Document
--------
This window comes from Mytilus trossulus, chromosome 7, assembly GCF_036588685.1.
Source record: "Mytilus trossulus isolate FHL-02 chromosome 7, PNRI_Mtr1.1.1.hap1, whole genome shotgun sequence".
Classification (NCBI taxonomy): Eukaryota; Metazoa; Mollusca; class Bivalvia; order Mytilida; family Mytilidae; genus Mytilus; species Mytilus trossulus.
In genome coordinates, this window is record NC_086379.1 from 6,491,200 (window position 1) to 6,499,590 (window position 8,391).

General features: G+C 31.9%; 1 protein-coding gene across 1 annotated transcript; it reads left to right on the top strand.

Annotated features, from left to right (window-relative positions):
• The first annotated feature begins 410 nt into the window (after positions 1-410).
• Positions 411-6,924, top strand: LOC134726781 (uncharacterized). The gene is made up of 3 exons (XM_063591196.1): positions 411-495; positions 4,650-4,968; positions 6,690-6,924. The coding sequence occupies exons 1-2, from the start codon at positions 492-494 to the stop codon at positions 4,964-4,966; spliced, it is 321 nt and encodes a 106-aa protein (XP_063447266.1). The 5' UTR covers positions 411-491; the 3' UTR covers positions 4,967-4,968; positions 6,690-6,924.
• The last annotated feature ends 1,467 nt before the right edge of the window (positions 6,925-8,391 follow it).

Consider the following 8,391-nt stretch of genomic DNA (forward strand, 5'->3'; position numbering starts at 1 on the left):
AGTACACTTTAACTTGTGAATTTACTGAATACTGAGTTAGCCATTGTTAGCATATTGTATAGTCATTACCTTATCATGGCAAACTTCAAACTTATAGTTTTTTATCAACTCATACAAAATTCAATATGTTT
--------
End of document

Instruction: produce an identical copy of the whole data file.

This window comes from Mytilus trossulus, chromosome 7, assembly GCF_036588685.1.
Source record: "Mytilus trossulus isolate FHL-02 chromosome 7, PNRI_Mtr1.1.1.hap1, whole genome shotgun sequence".
Classification (NCBI taxonomy): Eukaryota; Metazoa; Mollusca; class Bivalvia; order Mytilida; family Mytilidae; genus Mytilus; species Mytilus trossulus.
In genome coordinates, this window is record NC_086379.1 from 6,491,200 (window position 1) to 6,499,590 (window position 8,391).

General features: G+C 31.9%; 1 protein-coding gene across 1 annotated transcript; it reads left to right on the top strand.

Annotated features, from left to right (window-relative positions):
• The first annotated feature begins 410 nt into the window (after positions 1-410).
• Positions 411-6,924, top strand: LOC134726781 (uncharacterized). The gene is made up of 3 exons (XM_063591196.1): positions 411-495; positions 4,650-4,968; positions 6,690-6,924. The coding sequence occupies exons 1-2, from the start codon at positions 492-494 to the stop codon at positions 4,964-4,966; spliced, it is 321 nt and encodes a 106-aa protein (XP_063447266.1). The 5' UTR covers positions 411-491; the 3' UTR covers positions 4,967-4,968; positions 6,690-6,924.
• The last annotated feature ends 1,467 nt before the right edge of the window (positions 6,925-8,391 follow it).

Consider the following 8,391-nt stretch of genomic DNA (forward strand, 5'->3'; position numbering starts at 1 on the left):
AGTACACTTTAACTTGTGAATTTACTGAATACTGAGTTAGCCATTGTTAGCATATTGTATAGTCATTACCTTATCATGGCAAACTTCAAACTTATAGTTTTTTATCAACTCATACAAAATTCAATATGTTT